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594 Tough…


On 10 April, 1963, the USS Thresher SSN-593, accompanied by the submarine rescue ship USS Skylark ASR-20, was nearly 200 nautical miles east of Cape Cod conducting post overhaul trials.  Aboard were 129 men, which included “riders” from the Portsmouth Naval Yard (PNY), along to oversee, adjust, or fix any of the newly installed or refurbished equipment.  A lot was riding on Thresher’s performance that morning including the direction of the nuclear submarine fleet.  Thresher was the first of a whole new breed nuclear submarine known as a “hunter/killer, fast attack.”  While the USS Nautilus (SSN-571) ushered in nuclear propulsion aboard submarines, and the four-boat Skate class (SSN-578) had proven nuclear propulsion a viability for repeatable production, then the six Skipjacks (SSN-585) advanced speed and performance with a more efficient hull design, Thresher leaped submarine technology beyond these past achievements to a whole new paradigm. Thresher was born out of a 1956 Cold War study (Project Nobska, or Nobska Committee, or Nobska Study) developed by the leading scientist, engineers, and naval officers of the time, who analyzed and compiled criteria on the expected threats facing submarines in the coming decades, and put forth recommendations as to best counter them. Among the several recommendations, that became part of Thresher, was:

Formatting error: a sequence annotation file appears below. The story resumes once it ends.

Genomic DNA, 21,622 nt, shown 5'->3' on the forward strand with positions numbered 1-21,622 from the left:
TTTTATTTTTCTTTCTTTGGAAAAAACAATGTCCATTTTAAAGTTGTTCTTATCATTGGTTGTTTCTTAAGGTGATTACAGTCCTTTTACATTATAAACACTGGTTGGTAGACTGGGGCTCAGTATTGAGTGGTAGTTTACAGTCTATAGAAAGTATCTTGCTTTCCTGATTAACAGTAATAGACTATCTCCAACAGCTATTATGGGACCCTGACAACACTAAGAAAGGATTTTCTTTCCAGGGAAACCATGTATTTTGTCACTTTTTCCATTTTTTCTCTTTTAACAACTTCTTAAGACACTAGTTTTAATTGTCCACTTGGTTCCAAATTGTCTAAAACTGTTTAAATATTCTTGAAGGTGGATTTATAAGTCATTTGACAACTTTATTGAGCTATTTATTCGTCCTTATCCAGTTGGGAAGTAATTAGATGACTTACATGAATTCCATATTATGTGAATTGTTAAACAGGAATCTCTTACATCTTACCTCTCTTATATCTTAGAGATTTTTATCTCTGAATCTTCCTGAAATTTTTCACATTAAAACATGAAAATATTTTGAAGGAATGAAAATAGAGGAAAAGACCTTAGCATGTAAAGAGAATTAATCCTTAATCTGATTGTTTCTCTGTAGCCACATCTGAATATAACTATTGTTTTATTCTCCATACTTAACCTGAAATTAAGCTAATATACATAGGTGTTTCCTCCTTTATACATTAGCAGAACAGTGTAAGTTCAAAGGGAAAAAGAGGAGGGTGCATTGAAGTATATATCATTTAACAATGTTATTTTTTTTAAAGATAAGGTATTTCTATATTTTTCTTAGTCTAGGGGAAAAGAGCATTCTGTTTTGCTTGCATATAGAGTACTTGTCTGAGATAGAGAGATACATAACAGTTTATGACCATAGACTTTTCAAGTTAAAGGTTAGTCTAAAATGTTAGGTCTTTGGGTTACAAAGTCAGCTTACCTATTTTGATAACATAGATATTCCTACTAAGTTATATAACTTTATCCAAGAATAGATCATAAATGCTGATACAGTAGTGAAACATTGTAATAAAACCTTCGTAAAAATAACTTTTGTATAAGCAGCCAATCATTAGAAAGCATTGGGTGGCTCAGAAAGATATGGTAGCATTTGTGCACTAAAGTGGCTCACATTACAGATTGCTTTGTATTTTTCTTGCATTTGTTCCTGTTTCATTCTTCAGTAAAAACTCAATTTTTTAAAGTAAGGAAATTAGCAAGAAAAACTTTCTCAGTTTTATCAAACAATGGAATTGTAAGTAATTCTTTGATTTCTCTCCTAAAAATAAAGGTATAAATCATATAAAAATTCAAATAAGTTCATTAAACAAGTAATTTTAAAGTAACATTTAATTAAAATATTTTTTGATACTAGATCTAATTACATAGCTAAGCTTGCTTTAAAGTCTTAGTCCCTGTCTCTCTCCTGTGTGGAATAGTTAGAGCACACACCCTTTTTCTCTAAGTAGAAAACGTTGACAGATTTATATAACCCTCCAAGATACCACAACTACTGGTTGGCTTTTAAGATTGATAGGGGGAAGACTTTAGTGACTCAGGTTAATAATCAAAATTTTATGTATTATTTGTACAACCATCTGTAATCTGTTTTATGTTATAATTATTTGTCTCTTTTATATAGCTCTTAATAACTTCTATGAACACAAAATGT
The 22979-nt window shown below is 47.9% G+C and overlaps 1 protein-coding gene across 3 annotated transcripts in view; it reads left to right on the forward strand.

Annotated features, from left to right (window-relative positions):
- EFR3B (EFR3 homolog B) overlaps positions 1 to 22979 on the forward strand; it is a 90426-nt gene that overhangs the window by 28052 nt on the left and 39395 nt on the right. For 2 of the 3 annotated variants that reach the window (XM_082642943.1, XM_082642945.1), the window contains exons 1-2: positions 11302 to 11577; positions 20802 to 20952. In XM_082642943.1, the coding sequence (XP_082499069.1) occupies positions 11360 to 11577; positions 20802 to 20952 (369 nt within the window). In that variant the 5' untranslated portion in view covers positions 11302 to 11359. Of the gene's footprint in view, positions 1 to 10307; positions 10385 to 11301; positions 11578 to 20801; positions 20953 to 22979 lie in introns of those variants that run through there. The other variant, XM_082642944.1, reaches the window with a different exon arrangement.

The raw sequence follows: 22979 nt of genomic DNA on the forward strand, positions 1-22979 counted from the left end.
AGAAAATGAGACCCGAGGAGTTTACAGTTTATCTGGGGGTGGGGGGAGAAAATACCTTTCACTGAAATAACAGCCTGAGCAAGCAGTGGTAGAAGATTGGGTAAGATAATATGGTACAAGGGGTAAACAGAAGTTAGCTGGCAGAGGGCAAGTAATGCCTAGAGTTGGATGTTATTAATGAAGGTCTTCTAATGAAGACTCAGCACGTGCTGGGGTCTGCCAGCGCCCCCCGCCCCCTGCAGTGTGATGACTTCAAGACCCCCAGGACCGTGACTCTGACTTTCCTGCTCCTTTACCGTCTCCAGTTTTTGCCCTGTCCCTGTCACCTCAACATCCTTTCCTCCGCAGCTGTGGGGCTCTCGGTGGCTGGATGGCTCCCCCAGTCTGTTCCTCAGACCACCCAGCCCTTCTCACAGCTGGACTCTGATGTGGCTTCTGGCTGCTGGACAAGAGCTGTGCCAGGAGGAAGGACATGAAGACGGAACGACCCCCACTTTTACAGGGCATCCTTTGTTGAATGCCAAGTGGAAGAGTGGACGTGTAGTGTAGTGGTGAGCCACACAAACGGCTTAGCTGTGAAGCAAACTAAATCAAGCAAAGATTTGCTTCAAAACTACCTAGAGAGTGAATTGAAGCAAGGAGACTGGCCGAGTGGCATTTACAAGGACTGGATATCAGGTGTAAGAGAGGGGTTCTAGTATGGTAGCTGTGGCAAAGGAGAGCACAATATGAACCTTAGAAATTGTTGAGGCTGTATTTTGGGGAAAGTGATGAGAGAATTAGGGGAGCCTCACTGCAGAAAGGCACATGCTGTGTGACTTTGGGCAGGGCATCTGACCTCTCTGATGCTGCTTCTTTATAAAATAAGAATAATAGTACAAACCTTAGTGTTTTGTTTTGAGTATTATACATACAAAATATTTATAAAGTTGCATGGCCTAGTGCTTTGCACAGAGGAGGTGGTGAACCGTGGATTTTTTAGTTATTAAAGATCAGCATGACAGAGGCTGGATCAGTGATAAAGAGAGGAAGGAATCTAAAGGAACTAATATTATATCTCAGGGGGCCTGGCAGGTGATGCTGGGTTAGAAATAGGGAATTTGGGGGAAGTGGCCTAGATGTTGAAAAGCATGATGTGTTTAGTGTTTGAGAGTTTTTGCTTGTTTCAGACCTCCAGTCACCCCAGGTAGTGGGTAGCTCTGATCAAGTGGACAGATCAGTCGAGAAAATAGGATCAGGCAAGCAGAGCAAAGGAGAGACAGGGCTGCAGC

(1) A layout optimized for the newest sonar systems, specifically configured for hunting other submarines.

(2) A robustness and versatility for handling a mix of the latest weapons, as well as adaptability for future weapons still in conceptual stages.

(3) A hull profile optimized for performance and speed, which became an elongated adaptation of the new “teardrop” shape with single propellor, first successfully employed in the experimental Albacore (AGSS-569), then utilized in production with the diesel/electric Barbel class (SS-580) and the nuclear powered Skipjacks.  This gave Thresher unprecedented maneuverability and speeds, unofficially listed as 29 to 30 knots, which was comparable to those achieved by the fastest boats, the Skipjacks (unofficially listed as 32 to 33 knots).

(4) The hull was to be constructed of the strongest materials then available, so a new grade of low carbon/high yield steel, known as HY-80 (per MIL-S-16216K Yield Strength: 80 ksi/Ultimate Tensile Strength: approximately 130-145 ksi [when specified]) was employed.  This new grade gave the Thresher an unprecedented operational depth of 1,300 feet, at a time when the average diving depth for new construction was rated at 750 to 800 feet.